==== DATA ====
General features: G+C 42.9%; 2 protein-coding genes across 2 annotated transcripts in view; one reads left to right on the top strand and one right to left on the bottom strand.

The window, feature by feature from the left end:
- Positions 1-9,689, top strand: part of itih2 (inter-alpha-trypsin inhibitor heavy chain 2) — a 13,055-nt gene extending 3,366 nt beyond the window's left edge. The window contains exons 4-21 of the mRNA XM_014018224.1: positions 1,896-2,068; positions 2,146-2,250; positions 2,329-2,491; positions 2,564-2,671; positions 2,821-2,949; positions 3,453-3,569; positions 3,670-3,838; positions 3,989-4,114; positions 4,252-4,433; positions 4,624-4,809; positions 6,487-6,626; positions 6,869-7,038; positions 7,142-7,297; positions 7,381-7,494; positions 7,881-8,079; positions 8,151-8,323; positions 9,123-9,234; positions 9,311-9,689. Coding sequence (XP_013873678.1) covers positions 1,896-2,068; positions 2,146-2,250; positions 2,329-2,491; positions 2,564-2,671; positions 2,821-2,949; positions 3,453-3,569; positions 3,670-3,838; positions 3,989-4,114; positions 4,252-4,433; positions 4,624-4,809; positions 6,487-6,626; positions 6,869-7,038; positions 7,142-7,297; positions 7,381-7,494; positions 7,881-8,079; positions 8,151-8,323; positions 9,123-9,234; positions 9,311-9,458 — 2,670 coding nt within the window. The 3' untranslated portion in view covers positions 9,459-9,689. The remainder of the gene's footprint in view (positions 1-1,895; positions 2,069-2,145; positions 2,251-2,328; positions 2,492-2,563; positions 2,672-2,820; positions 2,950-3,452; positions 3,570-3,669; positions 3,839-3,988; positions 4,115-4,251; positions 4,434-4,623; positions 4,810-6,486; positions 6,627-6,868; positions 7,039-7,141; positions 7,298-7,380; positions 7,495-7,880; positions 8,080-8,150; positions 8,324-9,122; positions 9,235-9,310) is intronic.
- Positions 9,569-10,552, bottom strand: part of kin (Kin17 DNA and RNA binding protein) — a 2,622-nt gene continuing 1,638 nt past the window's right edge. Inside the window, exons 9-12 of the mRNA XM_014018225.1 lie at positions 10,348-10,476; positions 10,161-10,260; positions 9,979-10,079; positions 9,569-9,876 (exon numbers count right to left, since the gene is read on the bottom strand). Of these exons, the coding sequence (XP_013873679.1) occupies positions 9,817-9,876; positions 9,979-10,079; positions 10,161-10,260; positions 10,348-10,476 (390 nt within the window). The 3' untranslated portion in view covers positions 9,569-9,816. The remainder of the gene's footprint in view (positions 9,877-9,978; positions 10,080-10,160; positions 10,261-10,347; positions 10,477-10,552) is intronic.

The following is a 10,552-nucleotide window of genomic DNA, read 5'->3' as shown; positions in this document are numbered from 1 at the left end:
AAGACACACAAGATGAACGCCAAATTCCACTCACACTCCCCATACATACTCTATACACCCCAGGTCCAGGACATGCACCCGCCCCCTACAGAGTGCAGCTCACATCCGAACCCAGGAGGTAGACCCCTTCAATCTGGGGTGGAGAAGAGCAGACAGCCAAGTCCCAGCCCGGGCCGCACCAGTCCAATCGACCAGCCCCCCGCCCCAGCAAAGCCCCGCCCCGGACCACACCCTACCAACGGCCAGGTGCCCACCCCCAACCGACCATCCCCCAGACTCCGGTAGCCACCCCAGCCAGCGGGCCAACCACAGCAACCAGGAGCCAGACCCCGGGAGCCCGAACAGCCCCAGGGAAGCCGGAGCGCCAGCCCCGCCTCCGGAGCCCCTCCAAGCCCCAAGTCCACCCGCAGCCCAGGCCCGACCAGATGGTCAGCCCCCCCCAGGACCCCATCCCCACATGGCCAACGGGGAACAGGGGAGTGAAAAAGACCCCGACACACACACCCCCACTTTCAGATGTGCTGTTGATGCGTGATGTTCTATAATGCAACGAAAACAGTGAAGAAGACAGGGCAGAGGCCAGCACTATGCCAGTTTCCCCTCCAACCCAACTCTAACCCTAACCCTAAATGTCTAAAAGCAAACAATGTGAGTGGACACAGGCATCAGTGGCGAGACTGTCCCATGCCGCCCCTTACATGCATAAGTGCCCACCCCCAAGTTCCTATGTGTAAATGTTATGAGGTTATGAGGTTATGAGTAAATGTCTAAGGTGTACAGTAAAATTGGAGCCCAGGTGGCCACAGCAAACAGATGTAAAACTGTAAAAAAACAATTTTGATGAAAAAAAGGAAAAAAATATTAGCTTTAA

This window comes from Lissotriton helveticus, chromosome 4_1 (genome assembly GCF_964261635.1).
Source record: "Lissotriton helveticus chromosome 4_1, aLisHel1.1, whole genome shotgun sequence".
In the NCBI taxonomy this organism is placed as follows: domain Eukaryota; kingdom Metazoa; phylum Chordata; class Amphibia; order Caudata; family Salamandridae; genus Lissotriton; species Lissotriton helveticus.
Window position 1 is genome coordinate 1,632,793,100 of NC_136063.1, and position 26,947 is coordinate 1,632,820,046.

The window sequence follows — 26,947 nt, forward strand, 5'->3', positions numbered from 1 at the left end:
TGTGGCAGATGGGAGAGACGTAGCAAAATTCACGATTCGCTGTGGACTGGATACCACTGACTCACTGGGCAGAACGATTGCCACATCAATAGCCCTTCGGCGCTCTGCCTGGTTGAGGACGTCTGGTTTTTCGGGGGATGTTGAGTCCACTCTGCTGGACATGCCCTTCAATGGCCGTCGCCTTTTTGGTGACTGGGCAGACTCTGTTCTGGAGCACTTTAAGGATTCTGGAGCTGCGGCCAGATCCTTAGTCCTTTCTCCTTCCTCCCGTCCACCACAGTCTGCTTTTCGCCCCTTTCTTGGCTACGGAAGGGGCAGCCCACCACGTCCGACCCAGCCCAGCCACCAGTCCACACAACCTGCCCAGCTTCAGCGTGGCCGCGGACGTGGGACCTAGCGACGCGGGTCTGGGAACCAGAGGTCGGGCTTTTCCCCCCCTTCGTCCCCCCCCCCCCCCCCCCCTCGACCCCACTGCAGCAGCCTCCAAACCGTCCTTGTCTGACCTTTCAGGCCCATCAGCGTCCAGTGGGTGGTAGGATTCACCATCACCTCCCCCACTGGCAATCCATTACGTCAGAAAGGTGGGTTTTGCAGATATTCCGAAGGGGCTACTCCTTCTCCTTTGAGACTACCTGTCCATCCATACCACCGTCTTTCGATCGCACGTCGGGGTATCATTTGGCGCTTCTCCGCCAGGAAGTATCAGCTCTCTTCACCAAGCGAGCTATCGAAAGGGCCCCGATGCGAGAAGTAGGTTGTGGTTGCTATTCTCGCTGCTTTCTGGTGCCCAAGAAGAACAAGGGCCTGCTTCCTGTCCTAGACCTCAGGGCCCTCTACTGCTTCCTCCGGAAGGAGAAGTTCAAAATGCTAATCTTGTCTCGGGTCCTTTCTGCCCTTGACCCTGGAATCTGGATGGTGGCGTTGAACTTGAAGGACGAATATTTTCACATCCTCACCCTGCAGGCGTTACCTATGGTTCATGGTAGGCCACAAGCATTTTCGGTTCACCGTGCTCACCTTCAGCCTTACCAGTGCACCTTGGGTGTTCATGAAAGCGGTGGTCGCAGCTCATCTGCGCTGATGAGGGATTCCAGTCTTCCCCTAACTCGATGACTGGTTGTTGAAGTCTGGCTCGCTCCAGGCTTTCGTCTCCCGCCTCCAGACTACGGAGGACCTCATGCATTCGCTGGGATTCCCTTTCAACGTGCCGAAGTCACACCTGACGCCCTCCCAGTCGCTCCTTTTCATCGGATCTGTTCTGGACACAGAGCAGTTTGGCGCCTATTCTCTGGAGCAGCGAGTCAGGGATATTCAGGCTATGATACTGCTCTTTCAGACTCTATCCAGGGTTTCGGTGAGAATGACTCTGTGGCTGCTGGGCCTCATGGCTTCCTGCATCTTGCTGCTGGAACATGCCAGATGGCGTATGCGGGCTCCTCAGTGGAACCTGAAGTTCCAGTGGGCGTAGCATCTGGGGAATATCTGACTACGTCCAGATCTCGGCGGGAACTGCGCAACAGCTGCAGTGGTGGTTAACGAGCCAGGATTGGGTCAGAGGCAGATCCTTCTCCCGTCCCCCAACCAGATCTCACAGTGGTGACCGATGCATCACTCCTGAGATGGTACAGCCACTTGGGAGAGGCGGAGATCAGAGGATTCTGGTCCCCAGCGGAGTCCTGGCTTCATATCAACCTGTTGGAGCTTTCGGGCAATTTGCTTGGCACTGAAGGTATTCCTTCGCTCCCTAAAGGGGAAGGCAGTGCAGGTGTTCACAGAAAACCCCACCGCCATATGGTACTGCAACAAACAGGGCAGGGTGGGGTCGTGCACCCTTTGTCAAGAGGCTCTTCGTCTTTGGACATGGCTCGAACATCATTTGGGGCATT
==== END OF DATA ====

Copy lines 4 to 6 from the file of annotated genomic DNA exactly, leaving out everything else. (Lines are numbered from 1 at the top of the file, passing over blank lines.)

- Positions 9,569-10,552, bottom strand: part of kin (Kin17 DNA and RNA binding protein) — a 2,622-nt gene continuing 1,638 nt past the window's right edge. Inside the window, exons 9-12 of the mRNA XM_014018225.1 lie at positions 10,348-10,476; positions 10,161-10,260; positions 9,979-10,079; positions 9,569-9,876 (exon numbers count right to left, since the gene is read on the bottom strand). Of these exons, the coding sequence (XP_013873679.1) occupies positions 9,817-9,876; positions 9,979-10,079; positions 10,161-10,260; positions 10,348-10,476 (390 nt within the window). The 3' untranslated portion in view covers positions 9,569-9,816. The remainder of the gene's footprint in view (positions 9,877-9,978; positions 10,080-10,160; positions 10,261-10,347; positions 10,477-10,552) is intronic.

The following is a 10,552-nucleotide window of genomic DNA, read 5'->3' as shown; positions in this document are numbered from 1 at the left end:
AAGACACACAAGATGAACGCCAAATTCCACTCACACTCCCCATACATACTCTATACACCCCAGGTCCAGGACATGCACCCGCCCCCTACAGAGTGCAGCTCACATCCGAACCCAGGAGGTAGACCCCTTCAATCTGGGGTGGAGAAGAGCAGACAGCCAAGTCCCAGCCCGGGCCGCACCAGTCCAATCGACCAGCCCCCCGCCCCAGCAAAGCCCCGCCCCGGACCACACCCTACCAACGGCCAGGTGCCCACCCCCAACCGACCATCCCCCAGACTCCGGTAGCCACCCCAGCCAGCGGGCCAACCACAGCAACCAGGAGCCAGACCCCGGGAGCCCGAACAGCCCCAGGGAAGCCGGAGCGCCAGCCCCGCCTCCGGAGCCCCTCCAAGCCCCAAGTCCACCCGCAGCCCAGGCCCGACCAGATGGTCAGCCCCCCCCAGGACCCCATCCCCACATGGCCAACGGGGAACAGGGGAGTGAAAAAGACCCCGACACACACACCCCCACTTTCAGATGTGCTGTTGATGCGTGATGTTCTATAATGCAACGAAAACAGTGAAGAAGACAGGGCAGAGGCCAGCACTATGCCAGTTTCCCCTCCAACCCAACTCTAACCCTAACCCTAAATGTCTAAAAGCAAACAATGTGAGTGGACACAGGCATCAGTGGCGAGACTGTCCCATGCCGCCCCTTACATGCATAAGTGCCCACCCCCAAGTTCCTATGTGTAAATGTTATGAGGTTATGAGGTTATGAGTAAATGTCTAAGGTGTACAGTAAAATTGGAGCCCAGGTGGCCACAGCAAACAGATGTAAAACTGTAAAAAAACAATTTTGATGAAAAAAAGGAAAAAAATATTAGCTTTAA